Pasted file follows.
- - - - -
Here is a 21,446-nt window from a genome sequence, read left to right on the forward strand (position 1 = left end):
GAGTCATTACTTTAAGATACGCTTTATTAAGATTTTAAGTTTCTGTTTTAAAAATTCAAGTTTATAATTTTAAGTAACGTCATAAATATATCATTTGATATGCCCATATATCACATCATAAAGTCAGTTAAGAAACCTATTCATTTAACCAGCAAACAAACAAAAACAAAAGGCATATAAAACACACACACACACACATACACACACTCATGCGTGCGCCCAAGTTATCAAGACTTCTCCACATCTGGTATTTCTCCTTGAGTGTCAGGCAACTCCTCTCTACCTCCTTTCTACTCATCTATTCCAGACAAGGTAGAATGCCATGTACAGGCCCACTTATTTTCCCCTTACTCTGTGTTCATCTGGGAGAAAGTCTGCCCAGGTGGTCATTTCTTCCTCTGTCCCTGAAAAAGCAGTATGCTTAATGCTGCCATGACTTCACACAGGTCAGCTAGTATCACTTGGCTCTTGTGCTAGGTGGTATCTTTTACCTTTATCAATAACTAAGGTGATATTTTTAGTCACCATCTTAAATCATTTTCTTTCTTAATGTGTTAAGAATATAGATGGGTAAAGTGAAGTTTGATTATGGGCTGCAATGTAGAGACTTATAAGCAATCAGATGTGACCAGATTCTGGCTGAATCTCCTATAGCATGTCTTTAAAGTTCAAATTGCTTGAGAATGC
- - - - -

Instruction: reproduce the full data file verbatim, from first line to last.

Here is a 21,446-nt window from a genome sequence, read left to right on the forward strand (position 1 = left end):
GAGTCATTACTTTAAGATACGCTTTATTAAGATTTTAAGTTTCTGTTTTAAAAATTCAAGTTTATAATTTTAAGTAACGTCATAAATATATCATTTGATATGCCCATATATCACATCATAAAGTCAGTTAAGAAACCTATTCATTTAACCAGCAAACAAACAAAAACAAAAGGCATATAAAACACACACACACACACATACACACACTCATGCGTGCGCCCAAGTTATCAAGACTTCTCCACATCTGGTATTTCTCCTTGAGTGTCAGGCAACTCCTCTCTACCTCCTTTCTACTCATCTATTCCAGACAAGGTAGAATGCCATGTACAGGCCCACTTATTTTCCCCTTACTCTGTGTTCATCTGGGAGAAAGTCTGCCCAGGTGGTCATTTCTTCCTCTGTCCCTGAAAAAGCAGTATGCTTAATGCTGCCATGACTTCACACAGGTCAGCTAGTATCACTTGGCTCTTGTGCTAGGTGGTATCTTTTACCTTTATCAATAACTAAGGTGATATTTTTAGTCACCATCTTAAATCATTTTCTTTCTTAATGTGTTAAGAATATAGATGGGTAAAGTGAAGTTTGATTATGGGCTGCAATGTAGAGACTTATAAGCAATCAGATGTGACCAGATTCTGGCTGAATCTCCTATAGCATGTCTTTAAAGTTCAAATTGCTTGAGAATGC